The gradient is easy, the ground is dry as we reached the damper area around the head of Ainsey Burn from where we began the gentle climb alongside the fence following it as it turned gently southeast around the tree plantation. The gradient was a tad steeper from here to the summit but apart from the rougher underfoot conditions we have done a lot worse. On our way here we met two separate walkers both doing the same as us but in an anti-clockwise direction. The first chap was retired and was on a mission to bag all of the 2,000 feet and over hills whilst the second was a Welshman who was also on a similar mission.

The top of Cushat Law was as expected from our view of it from Bloodybush Edge, big, rounded, and grassy with an enormous shelter cairn gracing the summit.
26 - Cushat Law summit shelter cairn.JPG
Cushat Law shelter cairn.

Although the sun is shining there was a cold wind so we took advantage of the shelter for a few minutes to partake of some fluid before setting off on our return journey back to Uswayford, the same way as we had got here. The views although once again far reaching are not much different to the ones from Bloodybush Edge so we didn't spend too much time on recording the views to an SD card.

Whilst travelling to and fro between these two hills we couldn't help but notice the state of the ground which today is dry and firm due to the lack of rain over the past few days. Okay, there are one or two soft areas just now, but looking at what there is here we could imagine that after a wet period that the whole of this ground would be like walking over a black, sticky, quagmire where a pair of waders would be more suitable attire than a pair of boots.

Leaving the head of Ainsey Burn behind once again the climb back up to the summit of Bloodybush Edge…
28 - Bloodybush Edge from the head of Ainsey Burn.JPG
Bloodybush Edge from the head of Ainsey Burn.

seemed an endless plod with the elusive summit never seeming to get any nearer. It's not a hard climb just a long grassy bank with the view uphill restricted to a few metres and so gives the impression that one is getting nowhere until just when you are giving up hope of ever reaching the summit the trig column comes into sight.

Now all we have to do is work our way back to the footbridge at Uswayford and have a welcome break before setting off on the final leg of our walk that would lead us to the Pennine Way and Windy Gyle.

The walk back to Uswayford was uneventful;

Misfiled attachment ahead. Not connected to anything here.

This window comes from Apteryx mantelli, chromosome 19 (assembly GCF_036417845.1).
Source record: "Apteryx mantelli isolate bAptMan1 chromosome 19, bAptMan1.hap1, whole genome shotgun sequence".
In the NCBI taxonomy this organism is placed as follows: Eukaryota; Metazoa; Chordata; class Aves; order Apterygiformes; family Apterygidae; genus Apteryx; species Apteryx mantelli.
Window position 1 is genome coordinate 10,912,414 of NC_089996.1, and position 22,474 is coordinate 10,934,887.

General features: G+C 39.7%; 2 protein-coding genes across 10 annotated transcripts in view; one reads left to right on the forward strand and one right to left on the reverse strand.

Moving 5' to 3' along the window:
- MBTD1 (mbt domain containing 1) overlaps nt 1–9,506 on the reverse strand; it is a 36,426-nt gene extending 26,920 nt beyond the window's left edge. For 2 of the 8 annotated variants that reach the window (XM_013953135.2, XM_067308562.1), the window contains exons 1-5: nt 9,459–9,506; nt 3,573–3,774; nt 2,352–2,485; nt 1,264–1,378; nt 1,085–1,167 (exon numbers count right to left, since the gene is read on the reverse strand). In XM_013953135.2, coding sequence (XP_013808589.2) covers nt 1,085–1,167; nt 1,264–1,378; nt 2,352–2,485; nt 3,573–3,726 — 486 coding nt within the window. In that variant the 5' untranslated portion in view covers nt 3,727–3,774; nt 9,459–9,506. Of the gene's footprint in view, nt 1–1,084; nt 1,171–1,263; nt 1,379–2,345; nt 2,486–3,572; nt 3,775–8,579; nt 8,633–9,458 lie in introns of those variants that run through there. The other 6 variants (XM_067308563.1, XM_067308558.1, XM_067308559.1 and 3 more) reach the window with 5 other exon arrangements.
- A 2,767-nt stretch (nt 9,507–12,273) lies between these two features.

29 - The farm at Uswayford.JPG
The farm at Uswayford.

we crossed the footbridge and found our way back onto the main track to here where we left it to pass through a gate on our right that put us on a bridleway where we stopped for refreshments. Setting off once again we initially walked north for a few metres before the track faded out as it moved more steeply uphill in a north westerly direction to arrive at a gate leading into a plantation of pine trees. This in its turn allowed us to walk on a green, grassy break that climbed steadily up through the trees where now that we are sheltered from the cool wind it is hot and humid although the smell of the pine trees was so strong it was intoxicating.

The trees opened up occasionally giving us some welcome air and views into small side valleys one of which gave us a glimpse of Usway Burn winding its merry way down the shallow valley between the trees. Most of the journey is through the trees with the track improving from grass to a full blown dirt one as we arrived at the gate and stile that would allow freedom from the confines of the hot and humid tunnel of trees that has been our companion for the last 25 minutes. The track from the gate would now take us to the Pennine Way although the three fingered sign post only advertised access to Clennell Street, Salter's Road, High Bleakhope, Border Ridge, and a Restricted Byway.

Nevertheless, we continued on the good track as it made its way still in a north westerly direction and before too long we were at another gate and stile in the fence that runs alongside the Pennine Way having climbed around 250 metres from Uswayford to get here.
36 - We've arrived at the Pennine Way.JPG
We've arrived at the Pennine Way.

Another rest, and another drink whilst looking back at the two hills that not so long ago we had been on and have now left well behind.
35 - Looking back to where we've been.JPG
Looking back to where we've been.

Our way is now southwest along the familiar stone paving slabs that are so often used to beef up the bad ground conditions. The way is not fully paved but is replaced in places by a firm and well stoned up path as we followed the wire fence that leads the eye towards a large cairn with a currick lower down the fell on its north side. The cairn that is decorated with a large star on a long pole that is akin to a fairy wand could, from a distance, be mistaken for the summit of Windy Gyle, but it is just another ploy to excite one into a final energetic burst of activity when in fact the true summit lies about another half mile further up the ever steepening - or so it seems by this time - path.
40 - Large cairn with artillery range cairn protection star.JPG
Large cairn with artillery range cairn protection star.

41 - View north to The Cheviot, West Hill, and The Schil.JPG
View north to The Cheviot, West Hill, and The Schil.

As the path levels out somewhat we know that we are nearing the summit as the OS trig column is peeping over the top of the hill to our right. Knowing that we are now nearing our final target our pace quickened to an almost jogging speed with E well in the lead as she all but vaulted over the new gate in her haste to get to the massive cairn and OS trig column that is perched amongst its thousands of stones.
42 - Elizabeth nearly at Windy Gyle summit cairn.JPG
Elizabeth nearly at Windy Gyle summit cairn.

44 - Elizabeth at Windy Gyle OS trig column.JPG
Elizabeth at Windy Gyle OS trig column.